Tuesday, January 6, 2009

Er Ling Ling Jiu.

Despite solar calendar observers' propensities to spend New Year's Eve in a haze of sour mix, sound-makers, and sadness, I spent my the last and first hours of 2008 and 2009, respectively, in a nongjiayuan (translation: "peasant family farmyard") on the edge of the JianKou section of the Great Wall.

I practically invited myself along with some friends for the voyage--a feat of bravery I have never attempted before, and yet it is somehow more acceptable for expats to do this, according to Cyndi.

We arrived at the Chinese version of a bed-and-breakfast (complete with three delicious meals cooked by the owners of the nongjia) at around 9PM, gazed at the uncanny masses of stars in the sky, lit fireworks, drank some Veuve Cliquot (most of my fellow NYE-ers are employed by embassies, multinational corporations, or are otherwise independently wealthy), and enjoyed the solitude of the village.

After a restless slumber on a kang bed (a stone slab heated by ever-dying coal embers underneath), we set off on a four-hour hike along a more "wild" part of the Great Wall. While most sections of the Wall have been restored with new, even stones and even handrails in some parts, JianKou has been left to nature's devices. Loose stones abound; weeds and trees have wormed their way into the cracks, making hiking somewhat treacherous. At one point, we had to climb a 10m-high vertical section which had probably collapsed many years ago.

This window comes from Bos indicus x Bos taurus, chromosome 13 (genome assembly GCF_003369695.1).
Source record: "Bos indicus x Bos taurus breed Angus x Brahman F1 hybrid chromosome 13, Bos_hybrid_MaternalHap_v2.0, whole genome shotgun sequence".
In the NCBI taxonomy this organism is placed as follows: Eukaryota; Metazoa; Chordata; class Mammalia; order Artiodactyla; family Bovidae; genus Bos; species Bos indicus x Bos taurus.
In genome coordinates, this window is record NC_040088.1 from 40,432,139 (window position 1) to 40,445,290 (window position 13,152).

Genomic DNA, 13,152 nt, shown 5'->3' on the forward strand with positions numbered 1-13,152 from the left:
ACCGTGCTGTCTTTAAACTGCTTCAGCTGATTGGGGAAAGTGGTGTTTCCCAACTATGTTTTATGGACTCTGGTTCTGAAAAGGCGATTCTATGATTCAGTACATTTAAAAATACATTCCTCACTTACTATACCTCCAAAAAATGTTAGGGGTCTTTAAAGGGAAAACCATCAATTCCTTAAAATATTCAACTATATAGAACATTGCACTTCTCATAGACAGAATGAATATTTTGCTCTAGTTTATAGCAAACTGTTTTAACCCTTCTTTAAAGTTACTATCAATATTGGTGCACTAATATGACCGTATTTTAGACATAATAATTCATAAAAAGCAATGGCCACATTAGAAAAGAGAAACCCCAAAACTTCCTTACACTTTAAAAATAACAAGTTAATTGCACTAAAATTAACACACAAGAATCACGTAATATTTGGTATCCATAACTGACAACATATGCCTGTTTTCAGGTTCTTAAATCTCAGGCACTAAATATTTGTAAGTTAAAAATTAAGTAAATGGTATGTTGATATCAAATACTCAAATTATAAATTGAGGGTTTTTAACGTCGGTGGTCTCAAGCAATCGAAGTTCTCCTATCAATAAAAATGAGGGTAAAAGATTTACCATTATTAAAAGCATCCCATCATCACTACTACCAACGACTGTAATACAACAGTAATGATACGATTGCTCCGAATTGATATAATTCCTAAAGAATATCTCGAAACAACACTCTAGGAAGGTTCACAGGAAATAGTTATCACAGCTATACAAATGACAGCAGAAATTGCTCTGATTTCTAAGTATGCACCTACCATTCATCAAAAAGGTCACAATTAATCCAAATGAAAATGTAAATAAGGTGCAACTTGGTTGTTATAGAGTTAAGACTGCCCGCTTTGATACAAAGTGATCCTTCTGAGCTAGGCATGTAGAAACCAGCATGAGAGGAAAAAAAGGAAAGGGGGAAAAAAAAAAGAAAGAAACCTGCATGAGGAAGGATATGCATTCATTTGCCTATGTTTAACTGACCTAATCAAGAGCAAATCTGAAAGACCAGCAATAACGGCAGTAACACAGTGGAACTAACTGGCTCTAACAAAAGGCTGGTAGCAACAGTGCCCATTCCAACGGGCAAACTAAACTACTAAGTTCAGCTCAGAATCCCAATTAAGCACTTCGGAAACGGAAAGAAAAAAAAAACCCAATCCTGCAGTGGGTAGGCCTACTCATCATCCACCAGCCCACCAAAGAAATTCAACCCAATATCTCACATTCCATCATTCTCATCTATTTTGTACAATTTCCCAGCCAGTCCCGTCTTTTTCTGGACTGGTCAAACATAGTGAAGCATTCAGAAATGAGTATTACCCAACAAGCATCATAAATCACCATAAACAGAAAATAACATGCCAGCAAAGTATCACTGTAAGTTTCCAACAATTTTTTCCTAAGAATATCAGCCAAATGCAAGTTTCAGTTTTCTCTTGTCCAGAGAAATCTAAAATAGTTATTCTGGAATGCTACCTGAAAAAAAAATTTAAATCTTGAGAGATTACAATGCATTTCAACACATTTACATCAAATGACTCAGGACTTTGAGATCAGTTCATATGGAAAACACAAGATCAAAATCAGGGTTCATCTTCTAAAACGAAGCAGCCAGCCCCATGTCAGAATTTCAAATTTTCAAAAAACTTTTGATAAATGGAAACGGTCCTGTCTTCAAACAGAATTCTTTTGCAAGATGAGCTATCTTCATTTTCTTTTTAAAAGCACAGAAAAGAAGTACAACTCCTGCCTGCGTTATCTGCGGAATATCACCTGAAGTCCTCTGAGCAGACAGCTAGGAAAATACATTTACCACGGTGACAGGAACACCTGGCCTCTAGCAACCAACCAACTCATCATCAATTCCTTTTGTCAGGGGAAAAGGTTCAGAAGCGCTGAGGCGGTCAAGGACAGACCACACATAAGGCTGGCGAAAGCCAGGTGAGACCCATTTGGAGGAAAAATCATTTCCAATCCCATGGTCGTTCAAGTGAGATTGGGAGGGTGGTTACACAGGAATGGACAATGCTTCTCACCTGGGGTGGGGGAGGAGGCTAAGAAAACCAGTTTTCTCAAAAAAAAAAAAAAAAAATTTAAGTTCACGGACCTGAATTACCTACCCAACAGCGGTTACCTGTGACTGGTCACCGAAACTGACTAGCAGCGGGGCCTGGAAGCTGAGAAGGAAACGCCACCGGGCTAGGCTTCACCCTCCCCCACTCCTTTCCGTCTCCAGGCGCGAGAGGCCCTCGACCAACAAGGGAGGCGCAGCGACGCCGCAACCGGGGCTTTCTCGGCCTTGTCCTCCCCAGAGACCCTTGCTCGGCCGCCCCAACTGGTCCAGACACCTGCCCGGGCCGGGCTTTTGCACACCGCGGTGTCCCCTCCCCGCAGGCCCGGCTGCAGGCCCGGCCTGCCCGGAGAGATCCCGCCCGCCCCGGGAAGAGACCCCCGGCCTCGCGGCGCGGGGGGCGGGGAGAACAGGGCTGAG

I am so thankful for this crisp, clarifying beginning to my 2009. 2008 was nothing short of amazing in all aspects; I worry that I have spent all of my karmic collateral on one year and that the Year of the Ox will be filled with death, destruction, and bad haircuts. Nevertheless, I will approach it with the doe-eyed hopefulness I approached 2008.

Xīn nián kuài lè, everyone.

Also: http://www.reuters.com/article/oddlyEnoughNews/idUSTRE4BO0X420081225?feedType=RSS&feedName=oddlyEnoughNews&rpc=69&sp=true

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